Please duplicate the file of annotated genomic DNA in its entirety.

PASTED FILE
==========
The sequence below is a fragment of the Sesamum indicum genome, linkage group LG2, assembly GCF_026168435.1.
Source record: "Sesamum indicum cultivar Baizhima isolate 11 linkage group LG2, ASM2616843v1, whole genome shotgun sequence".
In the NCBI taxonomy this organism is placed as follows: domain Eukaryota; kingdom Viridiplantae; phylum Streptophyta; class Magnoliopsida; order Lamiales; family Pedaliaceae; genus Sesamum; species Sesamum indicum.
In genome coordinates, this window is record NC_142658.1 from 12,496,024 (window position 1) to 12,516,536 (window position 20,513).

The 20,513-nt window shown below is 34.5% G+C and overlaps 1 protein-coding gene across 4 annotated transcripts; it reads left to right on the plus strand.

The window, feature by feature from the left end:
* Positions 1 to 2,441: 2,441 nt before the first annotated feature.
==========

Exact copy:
The sequence below is a fragment of the Sesamum indicum genome, linkage group LG2, assembly GCF_026168435.1.
Source record: "Sesamum indicum cultivar Baizhima isolate 11 linkage group LG2, ASM2616843v1, whole genome shotgun sequence".
In the NCBI taxonomy this organism is placed as follows: domain Eukaryota; kingdom Viridiplantae; phylum Streptophyta; class Magnoliopsida; order Lamiales; family Pedaliaceae; genus Sesamum; species Sesamum indicum.
In genome coordinates, this window is record NC_142658.1 from 12,496,024 (window position 1) to 12,516,536 (window position 20,513).

The 20,513-nt window shown below is 34.5% G+C and overlaps 1 protein-coding gene across 4 annotated transcripts; it reads left to right on the plus strand.

The window, feature by feature from the left end:
* Positions 1 to 2,441: 2,441 nt before the first annotated feature.